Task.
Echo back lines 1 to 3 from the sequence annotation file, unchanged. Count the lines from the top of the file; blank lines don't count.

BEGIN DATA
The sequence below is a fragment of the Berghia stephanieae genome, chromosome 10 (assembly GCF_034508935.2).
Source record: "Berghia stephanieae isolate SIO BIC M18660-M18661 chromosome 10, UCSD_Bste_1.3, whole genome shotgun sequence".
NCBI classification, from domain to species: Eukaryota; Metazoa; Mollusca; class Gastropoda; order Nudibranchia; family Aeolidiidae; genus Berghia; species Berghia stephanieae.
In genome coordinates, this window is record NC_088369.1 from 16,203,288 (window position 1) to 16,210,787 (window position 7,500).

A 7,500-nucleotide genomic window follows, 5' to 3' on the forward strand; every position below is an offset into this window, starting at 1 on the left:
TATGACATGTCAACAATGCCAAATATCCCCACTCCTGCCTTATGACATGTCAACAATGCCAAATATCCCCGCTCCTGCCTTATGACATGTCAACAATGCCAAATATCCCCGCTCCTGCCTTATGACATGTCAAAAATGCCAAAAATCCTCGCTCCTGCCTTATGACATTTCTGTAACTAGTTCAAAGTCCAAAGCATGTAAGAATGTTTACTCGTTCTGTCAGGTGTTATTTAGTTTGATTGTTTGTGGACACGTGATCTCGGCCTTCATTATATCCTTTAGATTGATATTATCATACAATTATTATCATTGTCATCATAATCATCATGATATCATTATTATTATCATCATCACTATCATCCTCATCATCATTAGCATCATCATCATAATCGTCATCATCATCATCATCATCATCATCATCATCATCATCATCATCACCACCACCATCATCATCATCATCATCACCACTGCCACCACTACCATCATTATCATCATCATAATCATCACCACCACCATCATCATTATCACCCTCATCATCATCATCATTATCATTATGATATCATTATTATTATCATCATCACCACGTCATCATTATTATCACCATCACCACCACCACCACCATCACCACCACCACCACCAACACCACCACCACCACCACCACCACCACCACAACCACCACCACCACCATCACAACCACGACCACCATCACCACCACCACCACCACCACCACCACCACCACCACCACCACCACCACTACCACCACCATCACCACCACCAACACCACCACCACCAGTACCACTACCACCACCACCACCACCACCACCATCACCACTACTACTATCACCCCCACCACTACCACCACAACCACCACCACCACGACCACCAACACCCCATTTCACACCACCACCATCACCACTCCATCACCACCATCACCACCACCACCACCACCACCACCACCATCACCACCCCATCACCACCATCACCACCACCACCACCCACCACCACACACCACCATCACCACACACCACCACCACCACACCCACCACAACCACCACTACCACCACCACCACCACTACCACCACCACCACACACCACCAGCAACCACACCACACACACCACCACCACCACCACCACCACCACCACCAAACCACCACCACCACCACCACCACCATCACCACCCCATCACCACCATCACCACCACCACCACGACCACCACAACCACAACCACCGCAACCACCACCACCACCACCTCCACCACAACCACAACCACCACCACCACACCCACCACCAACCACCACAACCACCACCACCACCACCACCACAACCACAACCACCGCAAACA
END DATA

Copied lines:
The sequence below is a fragment of the Berghia stephanieae genome, chromosome 10 (assembly GCF_034508935.2).
Source record: "Berghia stephanieae isolate SIO BIC M18660-M18661 chromosome 10, UCSD_Bste_1.3, whole genome shotgun sequence".
NCBI classification, from domain to species: Eukaryota; Metazoa; Mollusca; class Gastropoda; order Nudibranchia; family Aeolidiidae; genus Berghia; species Berghia stephanieae.